The Natural and Social Conditions for Soil Nutrients: The Case of a Mediterranean Village in the 1860s

Authors

  • Elena Galán Department of Economic History, Institutions and Policy and World Economy, University of Barcelona, Spain
  • Enric Tello Department of Economic History, Institutions and Policy and World Economy, University of Barcelona, Spain

Abstract

Analysing the natural and social conditions for soil nutrients in the small Catalan village of Sentmenat during the 1860s, this interdisciplinary study aims to bridge the gap between history and ecology in order to draw lessons for sustainable agricultural systems from the pre-industrial era.

Author Biographies

Elena Galán, Department of Economic History, Institutions and Policy and World Economy, University of Barcelona, Spain

Elena Galán, B.A. and Master in Environmental Sciences at the Autonomous University of Barcelona (ICTA), and Predoc Research Scholar at the University of Barcelona, is preparing her PhD dissertation in Economic History on The End of Past Organic Agricultural Systems in Spain (1860-1960). She is developing the Manager of Energy and Nutrient Balances of Agricultural Systems (MENBAS), an accounting tool that will be soon offered as an Open Access resource at the University of Barcelona aimed at create a database on this issue able to perform international comparisons.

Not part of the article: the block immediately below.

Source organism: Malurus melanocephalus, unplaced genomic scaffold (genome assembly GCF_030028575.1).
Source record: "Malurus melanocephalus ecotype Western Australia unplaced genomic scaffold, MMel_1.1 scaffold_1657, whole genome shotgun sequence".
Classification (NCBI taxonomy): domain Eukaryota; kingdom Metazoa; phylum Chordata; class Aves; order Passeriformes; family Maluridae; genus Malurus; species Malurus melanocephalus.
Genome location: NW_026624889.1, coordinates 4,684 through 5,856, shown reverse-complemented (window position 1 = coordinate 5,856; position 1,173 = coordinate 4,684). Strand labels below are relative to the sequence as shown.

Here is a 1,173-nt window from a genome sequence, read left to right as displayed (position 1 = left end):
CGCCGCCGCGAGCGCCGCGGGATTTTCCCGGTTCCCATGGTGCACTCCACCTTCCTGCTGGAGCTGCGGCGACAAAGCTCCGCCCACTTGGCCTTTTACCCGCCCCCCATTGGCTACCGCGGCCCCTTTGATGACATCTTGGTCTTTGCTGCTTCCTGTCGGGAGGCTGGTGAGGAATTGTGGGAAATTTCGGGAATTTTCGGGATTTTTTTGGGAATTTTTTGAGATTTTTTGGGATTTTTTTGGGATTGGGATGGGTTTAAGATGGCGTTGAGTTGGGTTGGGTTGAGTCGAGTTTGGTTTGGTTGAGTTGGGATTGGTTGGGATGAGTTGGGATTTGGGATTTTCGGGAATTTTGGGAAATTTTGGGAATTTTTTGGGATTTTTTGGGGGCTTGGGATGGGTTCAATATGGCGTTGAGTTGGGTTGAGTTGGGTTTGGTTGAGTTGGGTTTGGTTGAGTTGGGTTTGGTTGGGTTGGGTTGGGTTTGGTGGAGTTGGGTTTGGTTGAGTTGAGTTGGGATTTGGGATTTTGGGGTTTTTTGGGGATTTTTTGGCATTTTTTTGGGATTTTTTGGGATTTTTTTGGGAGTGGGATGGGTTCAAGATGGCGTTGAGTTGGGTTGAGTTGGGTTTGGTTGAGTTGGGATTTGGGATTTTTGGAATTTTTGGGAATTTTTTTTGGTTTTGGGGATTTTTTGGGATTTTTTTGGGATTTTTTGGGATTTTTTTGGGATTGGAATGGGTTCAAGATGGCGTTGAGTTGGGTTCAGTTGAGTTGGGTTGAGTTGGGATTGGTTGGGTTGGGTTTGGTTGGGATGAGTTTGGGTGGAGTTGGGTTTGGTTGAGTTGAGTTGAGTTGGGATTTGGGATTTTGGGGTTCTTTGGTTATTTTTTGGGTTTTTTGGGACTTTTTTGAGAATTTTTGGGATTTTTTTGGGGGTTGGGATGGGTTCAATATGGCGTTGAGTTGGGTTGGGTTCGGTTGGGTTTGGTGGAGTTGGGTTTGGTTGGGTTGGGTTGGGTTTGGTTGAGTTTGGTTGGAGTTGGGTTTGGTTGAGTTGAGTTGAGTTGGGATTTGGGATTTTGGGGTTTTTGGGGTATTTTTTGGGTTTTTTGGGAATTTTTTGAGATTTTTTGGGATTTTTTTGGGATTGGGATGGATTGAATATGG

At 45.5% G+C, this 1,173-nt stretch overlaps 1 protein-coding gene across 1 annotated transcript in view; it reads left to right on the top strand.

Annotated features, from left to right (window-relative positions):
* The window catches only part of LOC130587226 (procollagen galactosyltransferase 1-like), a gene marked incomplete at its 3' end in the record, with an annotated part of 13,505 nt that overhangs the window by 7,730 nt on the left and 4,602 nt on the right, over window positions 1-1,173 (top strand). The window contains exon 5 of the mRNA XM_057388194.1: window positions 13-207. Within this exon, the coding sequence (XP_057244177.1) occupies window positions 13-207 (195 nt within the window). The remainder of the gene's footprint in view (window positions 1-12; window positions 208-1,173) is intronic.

Enric Tello, Department of Economic History, Institutions and Policy and World Economy, University of Barcelona, Spain

Enric Tello, PhD in Geography and Contemporary History, is full professor and Head of the Department of Economic History and Institutions at the University of Barcelona, where he leads a transdisciplinary research group working on social metabolism and landscape ecology of past and present agricultural or urban systems. This project intends to understand the main socio-ecological transitions experienced in history, and also to identify their driving forces or ruling agencies in order to get useful knowledge to foster new sustainability-oriented transitions in future. It also aims to recover some traditional knowledge useful to develop retro-innovations for organic agriculture, more sustainable cities, or better landscapes.

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Published

2012-06-21

Issue

Section

Articles